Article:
Thursday, October 9, 2014

News Article by AFP posted on November 11, 2003

News Article by AFP posted on November 11, 2003 at 14:13:00: EST (-5 GMT)*

Sudanese insist foreigners safe in Sudan despite US embassy closure
KHARTOUM, Nov 11 (AFP) -- Sudanese officials insisted Tuesday that their country remained safe for foreigners and they had heard of no threat against Americans here after the US embassy suspended operations for a week.
Foreign Ministry Undersecretary Mutref Siddeiq told Tuesday's edition of the official Al Anbaa daily that his government had no information about a threat against the US embassy in Khartoum.
"There is no threat to the American interests in Sudan," he said.
He added, however, that the security services "are vigilant in protecting foreigners in Sudan."
At least six policemen stood outside the embassy Tuesday in the western part of Khartoum, compared to one or two who are usually posted there, according to an AFP photographer.
The US embassy in Sudan said Monday it "will suspend normal operations as of November 12," noting it would also be closed on Tuesday for the Veterans' Day holiday in the United States.
"This action is the result of a credible and specific threat to US interests in Khartoum," an embassy statement said, without elaborating.
The mission also advised US nationals to be cautious and avoid gatherings of foreigners. A Sudanese source who asked not to be named said around 40 Americans live in Khartoum.
The US embassy is heavily fortified with strong walls and iron bars while a stretch of some 150 metres (yards) of the main Abdel Latif avenue is closed to all but pedestrians.
The fortifications were installed in the 1980s but the road was blocked off to traffic early this year.
In Cairo, visiting US Deputy Secretary of State Richard Armitage said Tuesday that the Sudanese authorities have been helpful.
The problem is "you have to be correct 100 percent of the time but the terrorists only have to be right once," he added.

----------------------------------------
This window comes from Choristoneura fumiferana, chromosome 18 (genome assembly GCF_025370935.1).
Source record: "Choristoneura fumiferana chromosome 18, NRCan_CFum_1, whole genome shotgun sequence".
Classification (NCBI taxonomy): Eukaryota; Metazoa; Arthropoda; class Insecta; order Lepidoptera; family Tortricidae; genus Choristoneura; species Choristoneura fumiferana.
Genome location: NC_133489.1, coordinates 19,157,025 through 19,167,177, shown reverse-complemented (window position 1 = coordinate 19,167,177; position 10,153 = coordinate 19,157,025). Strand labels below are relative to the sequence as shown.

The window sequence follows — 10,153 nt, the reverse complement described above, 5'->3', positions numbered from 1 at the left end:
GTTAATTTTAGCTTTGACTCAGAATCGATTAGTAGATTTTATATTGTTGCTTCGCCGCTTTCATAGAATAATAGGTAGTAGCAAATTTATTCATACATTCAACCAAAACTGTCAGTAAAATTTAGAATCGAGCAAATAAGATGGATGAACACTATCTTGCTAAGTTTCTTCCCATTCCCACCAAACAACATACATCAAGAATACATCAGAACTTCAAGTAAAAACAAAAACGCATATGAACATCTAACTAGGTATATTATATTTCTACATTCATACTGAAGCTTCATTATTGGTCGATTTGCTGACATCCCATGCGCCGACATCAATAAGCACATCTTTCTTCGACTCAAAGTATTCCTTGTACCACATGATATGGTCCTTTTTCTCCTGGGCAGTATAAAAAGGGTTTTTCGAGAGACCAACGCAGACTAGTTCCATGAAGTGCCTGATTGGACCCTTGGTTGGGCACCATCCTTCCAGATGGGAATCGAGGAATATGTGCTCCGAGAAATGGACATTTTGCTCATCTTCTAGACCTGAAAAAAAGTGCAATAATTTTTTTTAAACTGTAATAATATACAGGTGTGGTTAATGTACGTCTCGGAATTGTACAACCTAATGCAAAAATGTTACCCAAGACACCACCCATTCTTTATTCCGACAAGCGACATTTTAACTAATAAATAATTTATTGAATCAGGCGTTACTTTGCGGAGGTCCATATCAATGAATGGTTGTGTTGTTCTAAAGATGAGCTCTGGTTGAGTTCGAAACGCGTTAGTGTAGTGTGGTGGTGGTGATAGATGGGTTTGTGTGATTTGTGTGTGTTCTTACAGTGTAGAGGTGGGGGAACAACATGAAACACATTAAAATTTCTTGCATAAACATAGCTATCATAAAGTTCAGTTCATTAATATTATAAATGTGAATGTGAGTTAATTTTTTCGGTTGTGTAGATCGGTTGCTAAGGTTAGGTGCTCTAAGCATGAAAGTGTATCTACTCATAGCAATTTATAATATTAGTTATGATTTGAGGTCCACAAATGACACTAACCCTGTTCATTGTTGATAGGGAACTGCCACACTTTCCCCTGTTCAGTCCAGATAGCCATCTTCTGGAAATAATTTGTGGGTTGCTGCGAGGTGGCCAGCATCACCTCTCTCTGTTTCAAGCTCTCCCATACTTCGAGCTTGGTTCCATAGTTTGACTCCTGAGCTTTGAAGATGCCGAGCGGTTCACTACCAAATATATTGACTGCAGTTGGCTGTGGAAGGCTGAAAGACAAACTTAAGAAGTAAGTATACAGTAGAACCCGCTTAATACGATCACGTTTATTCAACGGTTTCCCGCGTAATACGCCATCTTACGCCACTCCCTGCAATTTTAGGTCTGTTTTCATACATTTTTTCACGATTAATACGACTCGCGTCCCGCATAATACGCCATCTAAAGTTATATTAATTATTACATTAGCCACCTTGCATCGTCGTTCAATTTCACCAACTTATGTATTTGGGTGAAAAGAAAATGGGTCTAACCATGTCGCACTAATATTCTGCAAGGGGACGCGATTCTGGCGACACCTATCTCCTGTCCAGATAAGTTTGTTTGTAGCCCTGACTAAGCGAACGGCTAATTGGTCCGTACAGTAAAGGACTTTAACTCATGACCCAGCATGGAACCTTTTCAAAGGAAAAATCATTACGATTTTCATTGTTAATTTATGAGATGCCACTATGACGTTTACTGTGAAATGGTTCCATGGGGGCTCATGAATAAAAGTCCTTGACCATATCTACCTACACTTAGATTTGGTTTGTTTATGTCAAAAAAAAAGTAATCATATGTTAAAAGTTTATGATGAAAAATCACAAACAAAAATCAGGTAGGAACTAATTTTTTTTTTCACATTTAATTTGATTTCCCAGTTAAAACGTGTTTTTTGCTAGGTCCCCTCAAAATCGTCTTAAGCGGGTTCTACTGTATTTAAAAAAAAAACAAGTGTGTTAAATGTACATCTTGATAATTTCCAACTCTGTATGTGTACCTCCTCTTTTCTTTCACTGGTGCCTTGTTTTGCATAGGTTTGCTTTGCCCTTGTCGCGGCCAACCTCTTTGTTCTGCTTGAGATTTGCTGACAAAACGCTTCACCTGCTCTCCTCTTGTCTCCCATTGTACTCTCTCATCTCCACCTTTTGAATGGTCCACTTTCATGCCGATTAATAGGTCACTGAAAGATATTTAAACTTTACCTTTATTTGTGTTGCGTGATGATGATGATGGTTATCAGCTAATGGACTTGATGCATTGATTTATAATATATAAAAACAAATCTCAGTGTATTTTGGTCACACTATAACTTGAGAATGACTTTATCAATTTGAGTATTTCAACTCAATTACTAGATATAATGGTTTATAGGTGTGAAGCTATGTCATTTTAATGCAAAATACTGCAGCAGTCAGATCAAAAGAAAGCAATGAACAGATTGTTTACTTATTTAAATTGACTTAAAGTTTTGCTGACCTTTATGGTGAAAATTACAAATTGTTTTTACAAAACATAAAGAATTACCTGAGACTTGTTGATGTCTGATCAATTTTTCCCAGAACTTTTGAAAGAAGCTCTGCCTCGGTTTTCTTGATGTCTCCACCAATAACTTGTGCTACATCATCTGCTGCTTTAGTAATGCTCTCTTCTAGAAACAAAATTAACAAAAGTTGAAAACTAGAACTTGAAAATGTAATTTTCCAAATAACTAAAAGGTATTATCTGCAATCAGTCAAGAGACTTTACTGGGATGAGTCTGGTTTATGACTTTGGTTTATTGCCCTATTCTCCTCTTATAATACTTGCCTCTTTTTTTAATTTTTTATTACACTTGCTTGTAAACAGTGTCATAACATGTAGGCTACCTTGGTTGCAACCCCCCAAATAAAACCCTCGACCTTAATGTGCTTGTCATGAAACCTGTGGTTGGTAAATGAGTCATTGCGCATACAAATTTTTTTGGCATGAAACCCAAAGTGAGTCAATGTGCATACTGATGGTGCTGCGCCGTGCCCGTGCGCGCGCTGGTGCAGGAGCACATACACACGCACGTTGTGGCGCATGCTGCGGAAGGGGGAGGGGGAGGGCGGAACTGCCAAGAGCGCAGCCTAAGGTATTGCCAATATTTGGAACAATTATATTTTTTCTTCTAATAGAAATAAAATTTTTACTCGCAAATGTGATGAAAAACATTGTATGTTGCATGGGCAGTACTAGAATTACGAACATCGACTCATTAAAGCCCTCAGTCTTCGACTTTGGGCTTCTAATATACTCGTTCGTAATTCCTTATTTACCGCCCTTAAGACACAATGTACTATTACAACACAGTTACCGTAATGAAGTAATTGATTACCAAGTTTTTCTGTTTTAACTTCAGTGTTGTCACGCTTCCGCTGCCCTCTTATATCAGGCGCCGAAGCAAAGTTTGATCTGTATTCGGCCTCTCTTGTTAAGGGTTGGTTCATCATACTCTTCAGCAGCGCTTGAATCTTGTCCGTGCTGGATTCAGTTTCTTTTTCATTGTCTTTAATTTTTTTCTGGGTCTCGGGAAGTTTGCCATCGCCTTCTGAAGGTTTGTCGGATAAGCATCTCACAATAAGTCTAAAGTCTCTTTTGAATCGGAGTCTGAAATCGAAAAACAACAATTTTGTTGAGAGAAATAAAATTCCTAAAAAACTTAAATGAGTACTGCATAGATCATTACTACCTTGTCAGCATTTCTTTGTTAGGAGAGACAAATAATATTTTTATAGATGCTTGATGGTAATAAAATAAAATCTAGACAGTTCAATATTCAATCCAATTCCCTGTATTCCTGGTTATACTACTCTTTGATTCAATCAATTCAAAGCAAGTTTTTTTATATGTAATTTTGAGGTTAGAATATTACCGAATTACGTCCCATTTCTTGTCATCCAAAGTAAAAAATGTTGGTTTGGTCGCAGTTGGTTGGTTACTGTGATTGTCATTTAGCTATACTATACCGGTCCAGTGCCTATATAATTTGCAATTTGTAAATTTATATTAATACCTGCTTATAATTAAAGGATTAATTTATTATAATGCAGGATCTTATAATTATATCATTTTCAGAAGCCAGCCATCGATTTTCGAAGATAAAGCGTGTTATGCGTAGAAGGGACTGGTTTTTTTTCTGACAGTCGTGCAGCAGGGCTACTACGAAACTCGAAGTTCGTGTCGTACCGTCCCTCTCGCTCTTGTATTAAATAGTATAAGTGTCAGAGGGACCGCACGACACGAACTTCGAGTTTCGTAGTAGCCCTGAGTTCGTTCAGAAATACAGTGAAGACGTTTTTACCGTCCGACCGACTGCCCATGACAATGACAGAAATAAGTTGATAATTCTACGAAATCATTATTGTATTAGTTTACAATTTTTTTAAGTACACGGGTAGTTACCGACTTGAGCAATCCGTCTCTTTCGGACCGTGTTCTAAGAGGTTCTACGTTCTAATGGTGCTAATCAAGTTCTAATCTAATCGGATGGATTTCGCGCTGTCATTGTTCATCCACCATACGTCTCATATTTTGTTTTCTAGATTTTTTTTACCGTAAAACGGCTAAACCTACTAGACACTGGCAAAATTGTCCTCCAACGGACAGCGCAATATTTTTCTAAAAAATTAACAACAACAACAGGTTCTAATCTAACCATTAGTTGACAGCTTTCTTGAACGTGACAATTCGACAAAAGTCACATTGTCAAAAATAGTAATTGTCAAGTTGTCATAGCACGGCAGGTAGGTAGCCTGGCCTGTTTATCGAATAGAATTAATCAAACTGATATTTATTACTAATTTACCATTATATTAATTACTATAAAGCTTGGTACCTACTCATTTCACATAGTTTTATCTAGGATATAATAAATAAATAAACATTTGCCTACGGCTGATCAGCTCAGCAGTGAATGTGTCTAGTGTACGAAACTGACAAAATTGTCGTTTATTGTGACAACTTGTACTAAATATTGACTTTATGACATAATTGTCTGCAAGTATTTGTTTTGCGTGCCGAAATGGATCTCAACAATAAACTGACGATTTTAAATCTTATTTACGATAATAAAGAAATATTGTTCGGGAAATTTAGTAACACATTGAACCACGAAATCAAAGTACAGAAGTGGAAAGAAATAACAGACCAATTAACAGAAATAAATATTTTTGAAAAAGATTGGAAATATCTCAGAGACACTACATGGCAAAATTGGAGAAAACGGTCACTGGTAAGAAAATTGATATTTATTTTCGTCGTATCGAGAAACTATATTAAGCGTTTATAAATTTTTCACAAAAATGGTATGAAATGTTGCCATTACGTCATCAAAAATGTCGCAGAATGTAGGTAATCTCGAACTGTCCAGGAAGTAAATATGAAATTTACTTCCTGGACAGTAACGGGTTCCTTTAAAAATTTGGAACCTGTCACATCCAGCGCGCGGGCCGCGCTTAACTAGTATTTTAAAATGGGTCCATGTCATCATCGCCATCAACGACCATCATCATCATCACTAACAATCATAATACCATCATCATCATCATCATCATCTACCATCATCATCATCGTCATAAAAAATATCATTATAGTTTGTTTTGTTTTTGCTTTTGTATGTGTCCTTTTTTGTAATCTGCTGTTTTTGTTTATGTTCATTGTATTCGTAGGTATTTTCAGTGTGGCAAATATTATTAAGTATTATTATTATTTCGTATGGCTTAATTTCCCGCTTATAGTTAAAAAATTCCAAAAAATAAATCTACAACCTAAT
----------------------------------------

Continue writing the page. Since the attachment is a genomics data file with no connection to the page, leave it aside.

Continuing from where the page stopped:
"So we err perhaps on the side of caution but we made the decision we did. As I understand it from my telegrams this morning we're quite pleased what the Sudanese government has done in response," Armitage said.
In Khartoum, Kamal al-Obeid, the external relations secretary for the ruling National Congress Party (NCP), said meanwhile that "Sudan is a safe country where foreigners enjoy peace and security and are not subjected to any threat."
Obeid, quoted by the official SUNA news agency, called upon the US administration to "reconsider its policies in the region so that the American citizen feels safe."
The Khartoum embassy closure coincided with the shutting of the US mission in Riyadh, only hours before a car bomb attack in the Saudi capital killed 17 people.
The Riyadh attack was blamed on the al-Qaeda terror network.
Sudanese President Omar al-Beshir's government has been trying to shed its Islamic militant image and improve relations with Washington, which since 1993 has maintained Khartoum on a list of states alleged to support terrorism.
But there is deep hostility in Khartoum and other Arab capitals towards the US occupation of Iraq and Washington's support for Israel in the conflict with the Palestinians.

*Note:  The Embassy released the notice that follows after the senior leadership considered information suggesting there was a pending bomb threat to US facilities.  We also discovered that an outside sewer might allow underground access to our building.
Press Release

The United States Embassy in Khartoum will suspend normal operations as of November 12. (The Embassy will be closed on November 11 for the national holiday of Veterans Day.) This action is the result of a credible and specific threat to US interests in Khartoum. We urge all US citizens in Sudan to exercise extra caution and to avoid gatherings of foreigners that may attract outside attention. The Embassy hopes to be able to resume normal operations next week.

The United States Embassy in Khartoum also wishes to express its appreciation for the strong support provided by the Sudanese authorities in confronting the present threat.


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